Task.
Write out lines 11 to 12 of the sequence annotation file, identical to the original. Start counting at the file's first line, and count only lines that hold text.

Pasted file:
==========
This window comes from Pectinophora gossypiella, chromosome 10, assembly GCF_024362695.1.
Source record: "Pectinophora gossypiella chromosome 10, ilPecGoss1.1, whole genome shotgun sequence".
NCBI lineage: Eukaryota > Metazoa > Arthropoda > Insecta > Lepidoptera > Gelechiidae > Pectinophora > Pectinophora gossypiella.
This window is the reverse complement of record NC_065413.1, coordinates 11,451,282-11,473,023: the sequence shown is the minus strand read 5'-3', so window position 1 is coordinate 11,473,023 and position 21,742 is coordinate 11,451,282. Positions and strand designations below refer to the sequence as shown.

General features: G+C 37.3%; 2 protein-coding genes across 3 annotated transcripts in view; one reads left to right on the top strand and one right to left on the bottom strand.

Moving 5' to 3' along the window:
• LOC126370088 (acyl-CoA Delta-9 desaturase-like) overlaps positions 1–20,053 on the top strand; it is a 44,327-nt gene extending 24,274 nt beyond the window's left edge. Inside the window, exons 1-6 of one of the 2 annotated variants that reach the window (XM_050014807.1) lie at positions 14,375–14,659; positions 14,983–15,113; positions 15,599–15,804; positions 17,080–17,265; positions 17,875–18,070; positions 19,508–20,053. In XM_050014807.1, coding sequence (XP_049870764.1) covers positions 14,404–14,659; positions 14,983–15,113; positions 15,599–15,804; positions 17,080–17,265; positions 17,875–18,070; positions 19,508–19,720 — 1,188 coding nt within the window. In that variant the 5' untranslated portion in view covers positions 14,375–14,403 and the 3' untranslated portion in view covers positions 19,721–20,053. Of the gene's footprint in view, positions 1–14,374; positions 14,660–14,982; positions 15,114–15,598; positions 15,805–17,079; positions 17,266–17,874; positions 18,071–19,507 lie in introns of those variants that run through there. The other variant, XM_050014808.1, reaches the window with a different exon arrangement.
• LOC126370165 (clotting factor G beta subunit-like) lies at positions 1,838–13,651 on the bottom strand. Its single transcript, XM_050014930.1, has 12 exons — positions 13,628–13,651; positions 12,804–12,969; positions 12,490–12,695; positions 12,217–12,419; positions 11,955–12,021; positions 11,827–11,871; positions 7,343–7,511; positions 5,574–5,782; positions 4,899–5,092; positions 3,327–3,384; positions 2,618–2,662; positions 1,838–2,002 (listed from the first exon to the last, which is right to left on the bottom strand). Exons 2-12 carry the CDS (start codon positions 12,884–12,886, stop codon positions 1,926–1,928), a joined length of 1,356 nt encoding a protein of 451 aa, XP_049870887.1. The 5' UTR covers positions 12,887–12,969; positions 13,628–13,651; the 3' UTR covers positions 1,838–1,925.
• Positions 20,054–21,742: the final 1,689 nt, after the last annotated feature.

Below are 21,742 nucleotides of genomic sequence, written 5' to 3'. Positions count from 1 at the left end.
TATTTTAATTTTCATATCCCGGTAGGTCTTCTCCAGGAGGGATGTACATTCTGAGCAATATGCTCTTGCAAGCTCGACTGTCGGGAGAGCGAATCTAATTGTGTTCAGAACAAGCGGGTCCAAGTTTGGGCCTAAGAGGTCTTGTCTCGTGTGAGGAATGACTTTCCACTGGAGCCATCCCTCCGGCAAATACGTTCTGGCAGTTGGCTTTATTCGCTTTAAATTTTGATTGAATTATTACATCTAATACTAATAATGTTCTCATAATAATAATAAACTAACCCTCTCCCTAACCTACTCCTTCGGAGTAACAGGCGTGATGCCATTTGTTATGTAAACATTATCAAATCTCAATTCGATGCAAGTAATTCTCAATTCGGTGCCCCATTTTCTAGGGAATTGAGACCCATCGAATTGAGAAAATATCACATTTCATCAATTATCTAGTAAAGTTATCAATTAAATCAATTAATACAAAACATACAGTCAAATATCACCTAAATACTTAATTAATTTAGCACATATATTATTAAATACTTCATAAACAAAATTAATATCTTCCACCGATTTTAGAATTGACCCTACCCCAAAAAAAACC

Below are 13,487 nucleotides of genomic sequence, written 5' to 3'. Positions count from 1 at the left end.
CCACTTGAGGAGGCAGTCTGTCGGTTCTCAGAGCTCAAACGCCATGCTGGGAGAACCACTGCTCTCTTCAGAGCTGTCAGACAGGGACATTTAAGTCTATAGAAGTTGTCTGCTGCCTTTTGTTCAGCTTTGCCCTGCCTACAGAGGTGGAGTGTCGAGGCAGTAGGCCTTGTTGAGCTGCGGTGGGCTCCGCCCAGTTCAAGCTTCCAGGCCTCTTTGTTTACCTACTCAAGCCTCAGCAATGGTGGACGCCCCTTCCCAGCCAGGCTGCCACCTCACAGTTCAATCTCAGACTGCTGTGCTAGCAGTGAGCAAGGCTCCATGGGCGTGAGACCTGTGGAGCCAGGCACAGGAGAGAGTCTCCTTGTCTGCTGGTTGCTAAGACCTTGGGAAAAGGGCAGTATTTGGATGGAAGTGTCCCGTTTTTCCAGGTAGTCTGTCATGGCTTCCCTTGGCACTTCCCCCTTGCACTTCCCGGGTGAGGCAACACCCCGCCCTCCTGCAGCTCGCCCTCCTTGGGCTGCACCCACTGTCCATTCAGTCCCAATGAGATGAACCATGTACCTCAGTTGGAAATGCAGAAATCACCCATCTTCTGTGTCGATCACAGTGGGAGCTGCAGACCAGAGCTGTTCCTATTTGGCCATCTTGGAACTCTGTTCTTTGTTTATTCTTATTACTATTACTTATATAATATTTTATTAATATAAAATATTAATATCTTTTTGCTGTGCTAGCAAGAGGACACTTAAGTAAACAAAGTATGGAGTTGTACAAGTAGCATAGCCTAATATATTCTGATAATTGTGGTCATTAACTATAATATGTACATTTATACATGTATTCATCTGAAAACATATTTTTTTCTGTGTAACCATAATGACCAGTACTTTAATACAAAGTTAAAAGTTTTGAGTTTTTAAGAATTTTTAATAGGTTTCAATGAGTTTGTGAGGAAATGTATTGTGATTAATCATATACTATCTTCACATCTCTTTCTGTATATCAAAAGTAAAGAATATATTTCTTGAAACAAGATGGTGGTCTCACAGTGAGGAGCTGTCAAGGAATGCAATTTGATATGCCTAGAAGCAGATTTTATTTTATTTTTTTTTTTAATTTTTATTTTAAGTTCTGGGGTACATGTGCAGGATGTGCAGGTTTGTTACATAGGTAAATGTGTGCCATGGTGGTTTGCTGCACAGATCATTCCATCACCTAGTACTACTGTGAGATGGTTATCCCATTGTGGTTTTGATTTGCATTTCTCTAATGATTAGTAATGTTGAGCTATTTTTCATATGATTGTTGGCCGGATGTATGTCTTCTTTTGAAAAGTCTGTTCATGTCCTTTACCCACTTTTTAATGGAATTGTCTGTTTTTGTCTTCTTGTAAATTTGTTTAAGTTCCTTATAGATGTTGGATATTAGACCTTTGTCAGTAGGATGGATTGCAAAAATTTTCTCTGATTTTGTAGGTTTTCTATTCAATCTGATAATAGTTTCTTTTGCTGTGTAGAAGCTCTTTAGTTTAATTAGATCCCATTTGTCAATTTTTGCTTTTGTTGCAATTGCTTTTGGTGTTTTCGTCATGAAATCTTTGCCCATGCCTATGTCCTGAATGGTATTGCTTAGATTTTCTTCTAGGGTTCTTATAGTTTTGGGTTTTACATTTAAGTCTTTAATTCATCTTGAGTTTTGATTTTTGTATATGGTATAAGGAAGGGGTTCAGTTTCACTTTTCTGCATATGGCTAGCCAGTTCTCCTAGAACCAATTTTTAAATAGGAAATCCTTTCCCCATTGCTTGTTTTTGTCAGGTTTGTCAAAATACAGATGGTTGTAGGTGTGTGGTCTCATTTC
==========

TATTTTAATTTTCATATCCCGGTAGGTCTTCTCCAGGAGGGATGTACATTCTGAGCAATATGCTCTTGCAAGCTCGACTGTCGGGAGAGCGAATCTAATTGTGTTCAGAACAAGCGGGTCCAAGTTTGGGCCTAAGAGGTCTTGTCTCGTGTGAGGAATGACTTTCCACTGGAGCCATCCCTCCGGCAAATACGTTCTGGCAGTTGGCTTTATTCGCTTTAAATTTTGATTGAATTATTACATCTAATACTAATAATGTTCTCATAATAATAATAAACTAACCCTCTCCCTAACCTACTCCTTCGGAGTAACAGGCGTGATGCCATTTGTTATGTAAACATTATCAAATCTCAATTCGATGCAAGTAATTCTCAATTCGGTGCCCCATTTTCTAGGGAATTGAGACCCATCGAATTGAGAAAATATCACATTTCATCAATTATCTAGTAAAGTTATCAATTAAATCAATTAATACAAAACATACAGTCAAATATCACCTAAATACTTAATTAATTTAGCACATATATTATTAAATACTTCATAAACAAAATTAATATCTTCCACCGATTTTAGAATTGACCCTACCCCAAAAAAAACC

Below are 13,487 nucleotides of genomic sequence, written 5' to 3'. Positions count from 1 at the left end.